Senate Report Uncovers Disturbing Trends in Child Behavioral Health Facilities

By: Sam Watanuki | Published: Jun 12, 2024

The Senate Finance Committee recently released a troubling report revealing widespread issues in child behavioral health facilities.

These findings spotlight a critical problem in the U.S. care system for vulnerable children. The report results from a two-year investigation into facilities run by major companies including Universal Health Services, Acadia Healthcare, Vivant Behavioral Healthcare, and Devereux Advanced Behavioral Health.

Overcrowding and Understaffing

The report highlights that many facilities are overcrowded and understaffed, severely impacting the quality of care. Companies often pack these centers to capacity, failing to hire enough qualified staff to meet the children’s needs.

A hospital bed in a room near a window.

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This situation leads to unsafe environments where children are more likely to experience neglect and abuse.

Profit Over Care

A significant issue identified is the profit-driven model of these companies. The facilities rely heavily on per diem payments from Medicaid and other sources.

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By maximizing occupancy and minimizing staff costs, these companies prioritize financial gains over the well-being of the children in their care.

Inadequate Training and Supervision

The report found a lack of proper training and supervision for staff. In many cases, employees are not adequately prepared to handle the complex needs of the children, leading to dangerous practices.

A close-up of a stethoscope lying on a hospital bed

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For instance, at an Acadia facility in Arkansas, staff improperly used seclusion and chemical restraints over 100 times in just 30 days.

Rampant Abuse and Neglect

Alarming cases of abuse and neglect are documented throughout the report. At a Universal Health facility in Oklahoma, a staff member admitted to molesting a girl and was merely transferred to another unit, rather than being terminated and reported to authorities.

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Such incidents reflect an inexcusable systemic failure to protect vulnerable children from harm.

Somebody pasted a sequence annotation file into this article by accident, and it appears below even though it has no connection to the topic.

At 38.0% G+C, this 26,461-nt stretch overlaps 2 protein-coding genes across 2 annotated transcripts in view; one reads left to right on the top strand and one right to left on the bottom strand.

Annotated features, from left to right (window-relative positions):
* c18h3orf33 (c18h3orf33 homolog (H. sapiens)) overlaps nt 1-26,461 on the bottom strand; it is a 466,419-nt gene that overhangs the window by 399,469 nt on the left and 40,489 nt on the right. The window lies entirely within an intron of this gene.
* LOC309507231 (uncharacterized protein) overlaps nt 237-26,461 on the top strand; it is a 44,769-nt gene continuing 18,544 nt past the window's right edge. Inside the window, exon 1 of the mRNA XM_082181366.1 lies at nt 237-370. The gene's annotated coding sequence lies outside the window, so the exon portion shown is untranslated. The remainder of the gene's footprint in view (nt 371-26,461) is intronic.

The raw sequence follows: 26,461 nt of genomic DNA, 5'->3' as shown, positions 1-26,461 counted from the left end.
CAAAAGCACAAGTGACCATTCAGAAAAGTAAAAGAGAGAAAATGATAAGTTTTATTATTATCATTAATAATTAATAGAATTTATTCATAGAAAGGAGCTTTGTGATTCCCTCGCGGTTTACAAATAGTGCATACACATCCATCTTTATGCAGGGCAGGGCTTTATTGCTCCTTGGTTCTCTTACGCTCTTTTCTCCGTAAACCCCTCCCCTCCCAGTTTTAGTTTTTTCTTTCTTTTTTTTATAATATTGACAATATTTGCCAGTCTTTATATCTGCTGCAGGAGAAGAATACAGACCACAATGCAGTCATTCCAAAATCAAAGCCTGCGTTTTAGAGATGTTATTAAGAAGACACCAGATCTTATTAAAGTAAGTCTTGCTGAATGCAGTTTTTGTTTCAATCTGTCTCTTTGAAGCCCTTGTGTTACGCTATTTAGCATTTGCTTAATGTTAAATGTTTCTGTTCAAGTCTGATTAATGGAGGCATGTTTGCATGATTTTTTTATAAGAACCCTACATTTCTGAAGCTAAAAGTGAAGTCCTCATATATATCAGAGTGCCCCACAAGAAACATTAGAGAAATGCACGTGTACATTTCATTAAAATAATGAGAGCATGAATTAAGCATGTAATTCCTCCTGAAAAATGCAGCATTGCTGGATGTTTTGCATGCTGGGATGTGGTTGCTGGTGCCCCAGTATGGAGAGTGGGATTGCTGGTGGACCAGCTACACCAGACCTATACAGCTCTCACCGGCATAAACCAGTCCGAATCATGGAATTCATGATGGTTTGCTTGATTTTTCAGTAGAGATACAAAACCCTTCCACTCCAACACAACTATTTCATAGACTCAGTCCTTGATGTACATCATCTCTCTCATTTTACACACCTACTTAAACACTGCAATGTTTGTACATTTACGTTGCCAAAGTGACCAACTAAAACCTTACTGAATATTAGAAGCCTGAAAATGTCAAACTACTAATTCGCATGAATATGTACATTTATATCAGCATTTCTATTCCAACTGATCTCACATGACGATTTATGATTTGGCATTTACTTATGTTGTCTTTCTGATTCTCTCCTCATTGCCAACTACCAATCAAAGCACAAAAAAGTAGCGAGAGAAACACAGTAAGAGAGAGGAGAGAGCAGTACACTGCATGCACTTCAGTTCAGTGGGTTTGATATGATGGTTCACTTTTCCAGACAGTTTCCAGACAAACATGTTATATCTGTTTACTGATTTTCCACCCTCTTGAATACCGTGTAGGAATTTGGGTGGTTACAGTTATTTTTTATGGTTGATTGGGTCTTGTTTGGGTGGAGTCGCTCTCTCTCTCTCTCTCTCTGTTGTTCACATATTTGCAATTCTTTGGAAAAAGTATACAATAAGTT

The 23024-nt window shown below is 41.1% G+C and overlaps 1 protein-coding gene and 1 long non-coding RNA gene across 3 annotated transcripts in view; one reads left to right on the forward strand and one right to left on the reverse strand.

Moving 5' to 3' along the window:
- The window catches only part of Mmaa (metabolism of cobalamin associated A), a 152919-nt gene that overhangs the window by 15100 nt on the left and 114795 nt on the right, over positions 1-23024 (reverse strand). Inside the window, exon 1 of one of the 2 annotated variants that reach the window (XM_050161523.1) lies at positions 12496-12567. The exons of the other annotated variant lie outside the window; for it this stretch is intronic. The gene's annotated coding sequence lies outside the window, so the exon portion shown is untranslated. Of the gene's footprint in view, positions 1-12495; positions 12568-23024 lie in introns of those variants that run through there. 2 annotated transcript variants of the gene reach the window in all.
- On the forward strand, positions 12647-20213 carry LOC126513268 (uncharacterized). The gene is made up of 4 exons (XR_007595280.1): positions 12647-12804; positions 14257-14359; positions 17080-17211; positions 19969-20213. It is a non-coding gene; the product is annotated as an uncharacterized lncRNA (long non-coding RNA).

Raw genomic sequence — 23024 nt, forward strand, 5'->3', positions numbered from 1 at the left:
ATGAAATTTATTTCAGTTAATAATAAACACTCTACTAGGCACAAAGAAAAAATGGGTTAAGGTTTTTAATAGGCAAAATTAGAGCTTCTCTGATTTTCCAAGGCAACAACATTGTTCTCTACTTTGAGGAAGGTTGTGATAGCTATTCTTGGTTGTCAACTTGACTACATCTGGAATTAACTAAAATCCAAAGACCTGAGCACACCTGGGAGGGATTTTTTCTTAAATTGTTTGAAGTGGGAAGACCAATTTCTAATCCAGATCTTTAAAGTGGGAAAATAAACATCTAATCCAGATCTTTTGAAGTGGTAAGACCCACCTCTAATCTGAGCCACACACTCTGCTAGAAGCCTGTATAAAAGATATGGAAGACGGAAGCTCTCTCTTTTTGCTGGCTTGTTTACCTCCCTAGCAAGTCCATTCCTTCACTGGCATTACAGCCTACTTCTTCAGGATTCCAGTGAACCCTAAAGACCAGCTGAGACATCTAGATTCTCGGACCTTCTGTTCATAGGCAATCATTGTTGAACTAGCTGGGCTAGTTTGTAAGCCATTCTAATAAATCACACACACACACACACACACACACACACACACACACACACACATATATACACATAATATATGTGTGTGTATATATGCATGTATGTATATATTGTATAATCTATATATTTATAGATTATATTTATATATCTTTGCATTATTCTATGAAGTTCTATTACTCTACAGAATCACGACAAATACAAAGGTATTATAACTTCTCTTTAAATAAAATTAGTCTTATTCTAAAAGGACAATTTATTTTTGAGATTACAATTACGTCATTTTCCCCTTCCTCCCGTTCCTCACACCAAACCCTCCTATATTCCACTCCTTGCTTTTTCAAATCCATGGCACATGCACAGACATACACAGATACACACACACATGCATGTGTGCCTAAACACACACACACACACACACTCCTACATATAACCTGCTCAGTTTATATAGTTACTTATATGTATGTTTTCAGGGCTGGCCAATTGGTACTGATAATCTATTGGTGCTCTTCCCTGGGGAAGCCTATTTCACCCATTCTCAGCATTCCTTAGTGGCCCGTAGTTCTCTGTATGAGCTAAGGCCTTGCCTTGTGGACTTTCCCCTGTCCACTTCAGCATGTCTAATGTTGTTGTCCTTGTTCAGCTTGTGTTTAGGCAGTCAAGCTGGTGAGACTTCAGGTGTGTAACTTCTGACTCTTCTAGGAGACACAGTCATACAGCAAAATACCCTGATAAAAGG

Use of Chemical Restraints

The misuse of chemical restraints is another critical issue. Facilities were found to often resort to injecting children with calming drugs, even when they were already calm.

A close-up of a person’s hand with an IV attached as seen in a hospital.

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This overuse of medication not only violates federal regulations but also poses serious health risks to the children.


Civil Rights Violations

The Senate report identifies numerous civil rights violations in these facilities. Overuse of seclusion and chemical restraints are just the tip of the iceberg.

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The report details other graphic allegations of physical and sexual assaults by staff, highlighting a pervasive culture of abuse.


Calls for Legislative Changes

The Senate Finance Committee is pushing for significant legislative changes to address these issues.

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Key recommendations include stricter enforcement of staffing requirements, enhanced use of security cameras, and comprehensive oversight mechanisms to ensure facilities adhere to federal regulations.


Industry Responses

In response to the report, companies like Acadia Healthcare have acknowledged the need for improvement. Acadia stated that the patient stories are heartbreaking and committed to ensuring all patients receive compassionate care.

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However, Universal Health Services disputes the report’s characterization, claiming that such incidents are rare.


Historical Context and High-Profile Cases

The investigation was spurred by high-profile cases of abuse and death in these facilities.

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For example, in 2020, 16-year-old Cornelius Frederick died after being restrained by staff at a Michigan facility for throwing a sandwich. This tragic incident shows the urgent need for reform.


Role of Oversight Agencies

The report criticizes state and federal oversight agencies for their inadequate response to these issues.

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Often, violations lead to minimal repercussions, allowing facilities to continue their harmful practices. The Senate Committee is calling for more robust and consistent enforcement of regulations.


A Call to Action

The Senate Finance Committee’s report serves as a massive call to action for policymakers, advocates, and the public.

A person holding the hand of another who is in the hospital.

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Addressing these systemic issues is crucial to safeguarding the rights and well-being of children in residential treatment facilities. It is a collective responsibility to ensure these children receive the care they deserve.